Dry winter has farmers hoping spring doesn’t go against grain
Nathan Wegener knows he is lucky to be standing waist-high in wheat fields on his family farm at Callington, 50km east of Adelaide, while others are hurting from a dry start to the season.
The broadacre farmer said conditions were “just right” to plant his crops in April when it was too wet for his peers in the state’s southeast and too dry for those in the premium western regions of the Eyre and Yorke peninsulas.
A mild spring will give him hope this crop will come close to last year’s 50-year record.
“Last year was the best year for us that we’ve ever had ... but prices are looking better than last year,’’ Mr Wegener said. “A hot finish will be our biggest concern. We’ll do well as long as we get a mild finish with a little bit of rain.”
Spring rain may be the saviour for farmers across the nation’s major grain-growing regions after a dry winter that sapped their confidence to a four-year low.
The Australian Crop Report, released last week, shows the nation’s winter crop will fall 39 per cent to 36.3 million tonnes, from last season’s “exceptionally high yields”, with South Australia expected to fare worse than the national average, down 43 per cent to 6.4 million tonnes, down from last season’s 11 million tonnes. The report, published by the Australian Bureau of Agricultural Resource Economics and Scien- ces, forecasts wheat production to fall 38 per cent to 21.6 million tonnes, barley down 40 per cent to eight million tonnes and canola 33 per cent lower at 2.8 million tonnes across the southern states.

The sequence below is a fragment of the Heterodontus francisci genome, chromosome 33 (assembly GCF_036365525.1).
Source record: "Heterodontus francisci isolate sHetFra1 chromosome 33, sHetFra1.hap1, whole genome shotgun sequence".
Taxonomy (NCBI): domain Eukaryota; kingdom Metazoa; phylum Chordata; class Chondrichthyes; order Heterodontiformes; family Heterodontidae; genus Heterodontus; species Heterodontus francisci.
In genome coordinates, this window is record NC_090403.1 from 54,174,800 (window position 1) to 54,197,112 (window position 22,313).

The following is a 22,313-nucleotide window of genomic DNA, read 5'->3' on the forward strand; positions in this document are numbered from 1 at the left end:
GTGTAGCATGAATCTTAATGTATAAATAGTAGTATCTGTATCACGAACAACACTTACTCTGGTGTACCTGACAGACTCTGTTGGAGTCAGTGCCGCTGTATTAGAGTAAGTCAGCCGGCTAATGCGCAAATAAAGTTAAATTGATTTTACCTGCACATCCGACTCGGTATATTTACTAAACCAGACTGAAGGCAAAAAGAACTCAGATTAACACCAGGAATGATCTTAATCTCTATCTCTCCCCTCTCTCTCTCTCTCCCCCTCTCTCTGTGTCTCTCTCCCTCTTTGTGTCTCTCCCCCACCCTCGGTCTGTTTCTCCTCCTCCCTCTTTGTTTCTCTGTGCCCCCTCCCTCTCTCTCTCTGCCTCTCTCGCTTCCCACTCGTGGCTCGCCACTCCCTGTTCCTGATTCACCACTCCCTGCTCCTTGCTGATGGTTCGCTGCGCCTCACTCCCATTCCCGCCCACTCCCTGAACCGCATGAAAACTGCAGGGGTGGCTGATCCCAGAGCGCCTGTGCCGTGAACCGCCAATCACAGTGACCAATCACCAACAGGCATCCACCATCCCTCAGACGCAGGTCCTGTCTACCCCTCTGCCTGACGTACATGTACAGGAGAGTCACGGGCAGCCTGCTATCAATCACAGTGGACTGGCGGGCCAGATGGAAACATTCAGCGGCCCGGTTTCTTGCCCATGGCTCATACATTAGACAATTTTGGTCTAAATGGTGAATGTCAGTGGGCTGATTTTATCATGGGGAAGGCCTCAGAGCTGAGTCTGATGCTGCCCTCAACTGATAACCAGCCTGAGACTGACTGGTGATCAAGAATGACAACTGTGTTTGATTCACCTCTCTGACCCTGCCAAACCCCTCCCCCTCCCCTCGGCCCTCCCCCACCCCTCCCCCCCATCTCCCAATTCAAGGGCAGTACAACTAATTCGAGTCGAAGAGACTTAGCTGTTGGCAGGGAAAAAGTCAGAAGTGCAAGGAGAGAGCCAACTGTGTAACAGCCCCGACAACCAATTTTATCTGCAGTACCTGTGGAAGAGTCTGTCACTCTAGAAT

Grains Producers SA chief executive Darren Arney said the dry start to winter meant 300,000 fewer hectares of grain planted across the state, as farmers either didn’t take the risk of planting seed or lost their crop before rain picked up in July. But all was not lost, with rain over the next two months likely to boost yields considerably.
Mr Arney said growers in the state’s southeast had the opposite problem of too much rain putting their crops at risk of disease.
Harvests on Eyre and Yorke peninsulas would be up to six weeks later than usual, he said.
“It’s been an amazing turnaround to where we were two months ago but it’s still too wet in some spots and we still need to see rainfall in October in Eyre and Yorke peninsulas,’’ he said.
South Australia last year produced 11 million tonnes of grain, which was near record highs; reaping almost $3 billion for farmers. It was too early to forecast, but production this season was likely to be closer to the average of 7.5 million tonnes.
Eyre Peninsula Integrated Commodities grain broker Steve Whillas said some farmers on the peninsula had withstood a dry June and were now hoping for a cool spring, while others had lost their crops. “The last month has been favourable to the growers and there’s been some rain in the last week which has given growers a little bit more confidence,” he said.
Broadacre farmer Nathan Wegener, with his son Brett among their wheat crop at Callington, 50km east of Adelaide, is hoping for a mild spring as they look to match last year’s record harvest